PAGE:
And then we got to South Station. Actually, we got to the station stop before South Station and I was going to get off and walk to the train that would take me to my house but I saw that this girl was not getting off the train yet so I decided to stay on with the hopes that we would be going to the same place at which point I would be able to strike up a conversation.

That also did not happen and while we did end up on the same subway, I transfered and she continued on. I watched in the window in the hopes that she too would have felt the same connection as I felt and would look out the window at me so we could have a shared moment. But she didn't.

I made it home with only a small incidence of Boston convergence where I overheard (read: eavesdropped) a man's name and place of employment and his current situation of looking for a new job and realized that he was the man who had sent his resume to our office last week. And his brother graduates from Brown this year.

I do not really care to talk about him.

I will talk a bit about Rachel now. Rachel from whom I received a message yesterday telling me that she was giving up in about 40 minutes and was going to take the bus home and this was a voice mail on my cell phone that I received at 10:20 but which had been left at 9:20 when I was underground in the subway and I was kicking myself for not getting off the train earlier and walking to the subway that would take me home and instead staying on in hopes that this other girl would have a moment of recognition with me.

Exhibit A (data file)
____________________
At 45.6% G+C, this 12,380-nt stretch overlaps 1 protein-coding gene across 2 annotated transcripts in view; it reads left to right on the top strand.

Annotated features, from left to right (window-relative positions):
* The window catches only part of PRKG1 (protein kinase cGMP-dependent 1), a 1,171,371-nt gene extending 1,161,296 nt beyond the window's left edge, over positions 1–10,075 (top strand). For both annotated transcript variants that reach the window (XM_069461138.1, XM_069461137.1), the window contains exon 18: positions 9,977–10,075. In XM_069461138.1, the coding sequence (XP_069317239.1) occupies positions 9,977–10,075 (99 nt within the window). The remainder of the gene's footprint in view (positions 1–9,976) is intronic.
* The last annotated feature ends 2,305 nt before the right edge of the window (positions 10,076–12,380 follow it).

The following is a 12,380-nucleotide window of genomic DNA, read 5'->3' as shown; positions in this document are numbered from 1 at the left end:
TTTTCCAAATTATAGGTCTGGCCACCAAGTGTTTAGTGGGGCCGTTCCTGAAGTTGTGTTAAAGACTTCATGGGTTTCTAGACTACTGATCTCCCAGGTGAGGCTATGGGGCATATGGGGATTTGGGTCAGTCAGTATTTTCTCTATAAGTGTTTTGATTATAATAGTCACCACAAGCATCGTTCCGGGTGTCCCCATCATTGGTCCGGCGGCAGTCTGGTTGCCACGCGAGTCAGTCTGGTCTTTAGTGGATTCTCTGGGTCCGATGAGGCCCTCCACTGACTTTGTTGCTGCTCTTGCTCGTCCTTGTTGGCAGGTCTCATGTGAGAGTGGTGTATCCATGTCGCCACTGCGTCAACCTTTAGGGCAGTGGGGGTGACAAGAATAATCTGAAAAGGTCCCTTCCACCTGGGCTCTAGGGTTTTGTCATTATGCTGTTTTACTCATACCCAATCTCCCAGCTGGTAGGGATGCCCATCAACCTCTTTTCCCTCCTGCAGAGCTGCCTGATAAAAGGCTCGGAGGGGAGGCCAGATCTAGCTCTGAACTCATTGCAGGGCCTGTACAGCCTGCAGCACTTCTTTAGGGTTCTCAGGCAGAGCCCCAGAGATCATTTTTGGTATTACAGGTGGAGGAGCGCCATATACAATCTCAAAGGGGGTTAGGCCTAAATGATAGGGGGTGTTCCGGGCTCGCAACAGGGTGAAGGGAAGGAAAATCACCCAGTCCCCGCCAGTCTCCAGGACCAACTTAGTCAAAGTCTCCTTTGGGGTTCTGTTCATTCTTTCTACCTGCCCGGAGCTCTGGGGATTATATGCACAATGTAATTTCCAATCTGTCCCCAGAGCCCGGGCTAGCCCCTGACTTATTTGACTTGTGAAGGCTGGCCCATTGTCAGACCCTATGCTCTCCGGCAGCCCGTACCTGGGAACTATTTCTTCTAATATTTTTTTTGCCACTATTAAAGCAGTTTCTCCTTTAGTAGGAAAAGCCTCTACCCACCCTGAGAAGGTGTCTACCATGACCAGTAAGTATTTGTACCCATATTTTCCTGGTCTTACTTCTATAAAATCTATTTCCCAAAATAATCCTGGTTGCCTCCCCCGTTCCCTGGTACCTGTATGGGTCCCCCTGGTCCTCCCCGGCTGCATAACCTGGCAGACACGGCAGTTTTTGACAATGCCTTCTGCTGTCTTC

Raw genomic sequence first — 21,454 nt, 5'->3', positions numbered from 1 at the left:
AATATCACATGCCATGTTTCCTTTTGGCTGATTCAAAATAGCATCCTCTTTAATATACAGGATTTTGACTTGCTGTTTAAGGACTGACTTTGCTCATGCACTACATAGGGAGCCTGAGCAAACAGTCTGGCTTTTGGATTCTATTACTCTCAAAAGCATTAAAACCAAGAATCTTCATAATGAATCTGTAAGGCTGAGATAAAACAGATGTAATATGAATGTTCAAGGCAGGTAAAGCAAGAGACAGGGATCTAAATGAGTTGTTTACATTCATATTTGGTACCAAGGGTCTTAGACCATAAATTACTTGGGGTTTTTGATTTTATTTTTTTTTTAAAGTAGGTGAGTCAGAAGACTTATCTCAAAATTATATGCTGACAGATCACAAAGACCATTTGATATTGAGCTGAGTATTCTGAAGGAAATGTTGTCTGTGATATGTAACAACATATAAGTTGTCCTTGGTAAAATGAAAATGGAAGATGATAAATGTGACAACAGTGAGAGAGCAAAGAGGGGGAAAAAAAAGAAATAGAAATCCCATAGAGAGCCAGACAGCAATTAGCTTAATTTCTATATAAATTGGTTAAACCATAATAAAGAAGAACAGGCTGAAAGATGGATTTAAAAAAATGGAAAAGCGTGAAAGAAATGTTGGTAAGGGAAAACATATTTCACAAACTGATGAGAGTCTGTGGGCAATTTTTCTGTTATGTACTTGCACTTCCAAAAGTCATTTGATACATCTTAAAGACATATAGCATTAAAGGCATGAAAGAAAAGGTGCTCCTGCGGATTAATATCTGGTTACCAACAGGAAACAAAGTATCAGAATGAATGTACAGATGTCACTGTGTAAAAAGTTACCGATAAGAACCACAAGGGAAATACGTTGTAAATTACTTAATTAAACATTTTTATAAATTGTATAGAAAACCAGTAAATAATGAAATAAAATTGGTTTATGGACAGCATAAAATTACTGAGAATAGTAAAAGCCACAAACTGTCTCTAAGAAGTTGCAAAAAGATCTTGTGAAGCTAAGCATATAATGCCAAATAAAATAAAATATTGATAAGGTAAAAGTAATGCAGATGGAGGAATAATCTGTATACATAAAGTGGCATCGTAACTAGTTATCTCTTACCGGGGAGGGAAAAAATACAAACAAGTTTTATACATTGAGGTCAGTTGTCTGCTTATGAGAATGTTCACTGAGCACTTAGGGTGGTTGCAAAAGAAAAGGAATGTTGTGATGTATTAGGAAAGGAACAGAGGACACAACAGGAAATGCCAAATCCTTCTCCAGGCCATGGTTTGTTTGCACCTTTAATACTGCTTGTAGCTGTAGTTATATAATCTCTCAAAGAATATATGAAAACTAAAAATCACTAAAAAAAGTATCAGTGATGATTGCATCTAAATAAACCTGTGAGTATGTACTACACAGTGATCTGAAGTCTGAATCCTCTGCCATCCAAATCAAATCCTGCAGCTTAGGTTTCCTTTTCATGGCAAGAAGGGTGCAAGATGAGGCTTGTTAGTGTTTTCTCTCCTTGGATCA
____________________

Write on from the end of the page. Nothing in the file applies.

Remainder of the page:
I was kicking myself and realizing that there's nothing I could do to change this situation even though I was lying in bed trying, willing with all my might, to send a telepathic message to Rachel wherever she was, to pick up the phone and call me (really, I did this) so I started reading my book again. And so, when at 11:15pm the phone rang and it was Rachel telling me that she was leaving in 45 minutes to go back home of course I told her NO! that she had to come out to visit me but that she was going to have to navigate the Boston transit system all by herself because by the time I got there the trains would have shut down and we would not have been able to get back.

So I waited for her with my book at the T stop outside my apartment as one, two, three trolleys went by and she was not on any of them until I saw her standing there, red hair and pale face, with an enormous (much too big for her) internal frame pack and she waved and I waved back and we hugged next to the tracks and we walked back to my apartment and just talked, like we did nine months ago. Though this time we actually got to sleep, me in my bed, her in a sleeping bag on my floor. And it was just like a slumber party, where we shut the lights off and still talked for another hour about random things like relationships and work and all that and then we woke up this morning and talked more and got breakfast at the only place resembling a coffee shop around here and then we went to the Bus terminal and we parted ways there, me knocking on the glass and her turning around to wave goodbye to me.

I still have a crush on this girl. It's really quite amazing. Some things never change.

But Simone is here now, and I haven't seen her since Thursday morning, so my weekend is just about as perfect as it could have gotten.